Turkeytown (Cherokee town)

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The Native American settlement of Turkeytown (Cherokee: "Gun'-di'ga-duhun'yi"), sometimes "Turkey's Town", was named for the original founder of the settlement, the Chickamauga Cherokee chief, Little Turkey. At one point, the village stretched for approximately 25 miles along both banks of the Coosa River, and became the largest of the contemporary Cherokee towns.[1]

Turkeytown was the original site of the US military outpost of Fort Armstrong (later Fort Lovell) established in December, 1813 as ongoing protection for the area, and was originally garrisoned entirely by Cherokee soldiers.


Turkeytown was settled in 1788. The town was established by Little Turkey during the Chickamauga Wars as a refuge for him and his people from the hostilities then being engaged in between the Cherokee and the American frontiersmen.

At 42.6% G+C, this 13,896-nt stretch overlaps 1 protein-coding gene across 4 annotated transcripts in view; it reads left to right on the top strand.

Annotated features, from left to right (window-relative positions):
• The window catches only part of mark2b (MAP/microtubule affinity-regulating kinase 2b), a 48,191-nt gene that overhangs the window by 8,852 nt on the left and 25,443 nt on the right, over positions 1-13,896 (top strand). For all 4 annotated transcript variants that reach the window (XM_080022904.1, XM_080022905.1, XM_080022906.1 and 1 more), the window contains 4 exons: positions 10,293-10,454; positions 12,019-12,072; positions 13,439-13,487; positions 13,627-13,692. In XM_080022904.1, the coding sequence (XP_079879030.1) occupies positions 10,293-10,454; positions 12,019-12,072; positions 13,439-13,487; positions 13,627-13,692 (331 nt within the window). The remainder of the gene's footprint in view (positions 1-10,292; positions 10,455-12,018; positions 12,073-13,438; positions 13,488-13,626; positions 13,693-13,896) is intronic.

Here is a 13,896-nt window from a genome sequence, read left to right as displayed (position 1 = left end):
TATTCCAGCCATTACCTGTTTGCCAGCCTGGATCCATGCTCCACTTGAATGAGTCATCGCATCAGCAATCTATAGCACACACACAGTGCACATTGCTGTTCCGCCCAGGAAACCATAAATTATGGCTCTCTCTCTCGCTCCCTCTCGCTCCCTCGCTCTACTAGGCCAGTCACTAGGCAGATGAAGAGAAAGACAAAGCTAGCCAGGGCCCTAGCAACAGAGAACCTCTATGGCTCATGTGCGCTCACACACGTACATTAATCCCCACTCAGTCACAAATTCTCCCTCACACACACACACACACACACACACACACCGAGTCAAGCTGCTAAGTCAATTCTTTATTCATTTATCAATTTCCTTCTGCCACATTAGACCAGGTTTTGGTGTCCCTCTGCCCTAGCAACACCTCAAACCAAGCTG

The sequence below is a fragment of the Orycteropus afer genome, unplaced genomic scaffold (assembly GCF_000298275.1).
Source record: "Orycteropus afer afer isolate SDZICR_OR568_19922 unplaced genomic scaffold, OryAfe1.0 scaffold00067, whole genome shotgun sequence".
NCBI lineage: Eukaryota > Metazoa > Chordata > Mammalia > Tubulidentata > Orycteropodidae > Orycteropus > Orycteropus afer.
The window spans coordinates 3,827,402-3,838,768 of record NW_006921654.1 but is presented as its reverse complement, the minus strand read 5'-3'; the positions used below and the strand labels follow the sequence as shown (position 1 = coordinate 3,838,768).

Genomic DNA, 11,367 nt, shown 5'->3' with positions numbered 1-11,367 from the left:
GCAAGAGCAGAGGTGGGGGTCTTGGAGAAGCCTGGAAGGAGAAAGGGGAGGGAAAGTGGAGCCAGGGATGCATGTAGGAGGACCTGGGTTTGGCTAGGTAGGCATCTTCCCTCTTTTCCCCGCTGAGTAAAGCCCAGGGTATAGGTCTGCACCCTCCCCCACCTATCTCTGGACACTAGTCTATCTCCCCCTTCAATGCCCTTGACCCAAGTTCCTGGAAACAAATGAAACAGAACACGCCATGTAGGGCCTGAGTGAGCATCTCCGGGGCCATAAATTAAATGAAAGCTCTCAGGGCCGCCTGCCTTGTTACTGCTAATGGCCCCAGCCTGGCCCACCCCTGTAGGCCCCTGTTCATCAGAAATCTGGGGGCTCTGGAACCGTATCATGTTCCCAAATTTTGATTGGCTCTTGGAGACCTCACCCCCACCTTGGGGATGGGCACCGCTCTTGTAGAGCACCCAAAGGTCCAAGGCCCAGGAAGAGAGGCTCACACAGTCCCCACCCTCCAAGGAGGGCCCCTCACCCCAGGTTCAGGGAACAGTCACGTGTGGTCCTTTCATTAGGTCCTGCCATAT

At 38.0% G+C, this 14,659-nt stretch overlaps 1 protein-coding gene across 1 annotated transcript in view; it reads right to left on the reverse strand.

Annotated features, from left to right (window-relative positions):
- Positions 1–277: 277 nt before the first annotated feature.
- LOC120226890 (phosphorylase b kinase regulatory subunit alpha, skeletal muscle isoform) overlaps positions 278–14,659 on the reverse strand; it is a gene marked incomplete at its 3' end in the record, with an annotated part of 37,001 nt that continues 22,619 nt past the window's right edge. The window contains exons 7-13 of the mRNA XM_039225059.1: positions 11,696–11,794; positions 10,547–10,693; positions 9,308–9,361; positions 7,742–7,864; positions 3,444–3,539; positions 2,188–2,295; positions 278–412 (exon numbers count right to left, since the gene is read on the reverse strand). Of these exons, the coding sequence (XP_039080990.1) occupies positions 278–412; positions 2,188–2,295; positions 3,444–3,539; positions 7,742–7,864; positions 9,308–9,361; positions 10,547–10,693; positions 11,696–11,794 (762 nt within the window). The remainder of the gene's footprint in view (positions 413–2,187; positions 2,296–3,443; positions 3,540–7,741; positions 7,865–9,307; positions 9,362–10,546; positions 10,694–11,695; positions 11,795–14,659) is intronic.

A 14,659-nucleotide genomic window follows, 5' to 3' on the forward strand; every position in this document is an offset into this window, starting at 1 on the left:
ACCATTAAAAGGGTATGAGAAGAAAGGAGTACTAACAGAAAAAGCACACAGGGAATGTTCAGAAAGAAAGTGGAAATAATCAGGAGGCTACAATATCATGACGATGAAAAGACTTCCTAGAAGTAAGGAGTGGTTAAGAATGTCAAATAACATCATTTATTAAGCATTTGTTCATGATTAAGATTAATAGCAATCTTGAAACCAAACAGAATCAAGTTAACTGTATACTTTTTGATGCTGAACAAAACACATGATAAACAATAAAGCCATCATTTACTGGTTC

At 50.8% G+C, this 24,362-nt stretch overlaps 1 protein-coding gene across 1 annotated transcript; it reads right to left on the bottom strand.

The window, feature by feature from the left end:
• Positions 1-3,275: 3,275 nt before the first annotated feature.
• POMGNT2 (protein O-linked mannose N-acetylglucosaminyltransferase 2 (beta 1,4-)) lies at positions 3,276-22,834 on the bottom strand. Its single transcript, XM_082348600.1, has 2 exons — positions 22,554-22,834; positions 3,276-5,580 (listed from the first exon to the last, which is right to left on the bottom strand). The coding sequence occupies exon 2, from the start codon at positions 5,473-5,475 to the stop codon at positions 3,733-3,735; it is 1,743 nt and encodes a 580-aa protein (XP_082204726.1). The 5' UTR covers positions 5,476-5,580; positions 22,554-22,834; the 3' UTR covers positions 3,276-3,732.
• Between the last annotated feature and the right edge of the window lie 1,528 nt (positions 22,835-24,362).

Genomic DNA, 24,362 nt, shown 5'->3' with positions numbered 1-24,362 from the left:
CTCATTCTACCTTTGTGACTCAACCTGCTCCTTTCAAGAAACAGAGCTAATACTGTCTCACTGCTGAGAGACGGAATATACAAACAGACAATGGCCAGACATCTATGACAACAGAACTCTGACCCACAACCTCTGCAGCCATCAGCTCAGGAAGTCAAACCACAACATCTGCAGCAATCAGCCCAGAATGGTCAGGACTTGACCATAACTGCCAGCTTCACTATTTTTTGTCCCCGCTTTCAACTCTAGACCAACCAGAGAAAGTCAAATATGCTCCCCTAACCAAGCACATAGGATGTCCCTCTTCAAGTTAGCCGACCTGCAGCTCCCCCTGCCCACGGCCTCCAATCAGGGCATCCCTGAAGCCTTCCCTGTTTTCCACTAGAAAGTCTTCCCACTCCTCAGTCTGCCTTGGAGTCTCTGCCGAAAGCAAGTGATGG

John Ross was born to Daniel Ross, an immigrant Scots trader and his Cherokee wife, Mollie McDonald on October 3, 1790. John would later become the most eminent Principal Chief of the Cherokee Nation.[2]

The town was facing attack by the Red Stick Indians (a hostile faction of the Creek) during the Creek War in October 1813. Turkeytown chief, and Principal Chief of the Cherokee, Pathkiller, asked Andrew Jackson for help. Jackson responded by dispatching a detachment, led by General James White and including many Cherokee soldiers, to relieve the town.


Much of the original site of Turkeytown is now underwater, due to the impoundment of the Coosa River which formed Lake Weiss.[3] The current day community of Turkey Town in Cherokee County, Alabama is less than ten miles southwest of Centre, Alabama and near the original site of the town.

See also[edit]


  1. ^ Path Killer Tombs
  2. ^ Moulton, Gary E. John Ross, Cherokee Chief. University of Georgia Press, 2004. ISBN 978-0-8203-2367-1, p.2.
  3. ^ Vicki Rozema, "Footsteps of the Cherokees: a Guide to the Eastern Homelands of the Cherokee Nation"; John F. Blair, pub.; Winston-Salem, NC; 1995)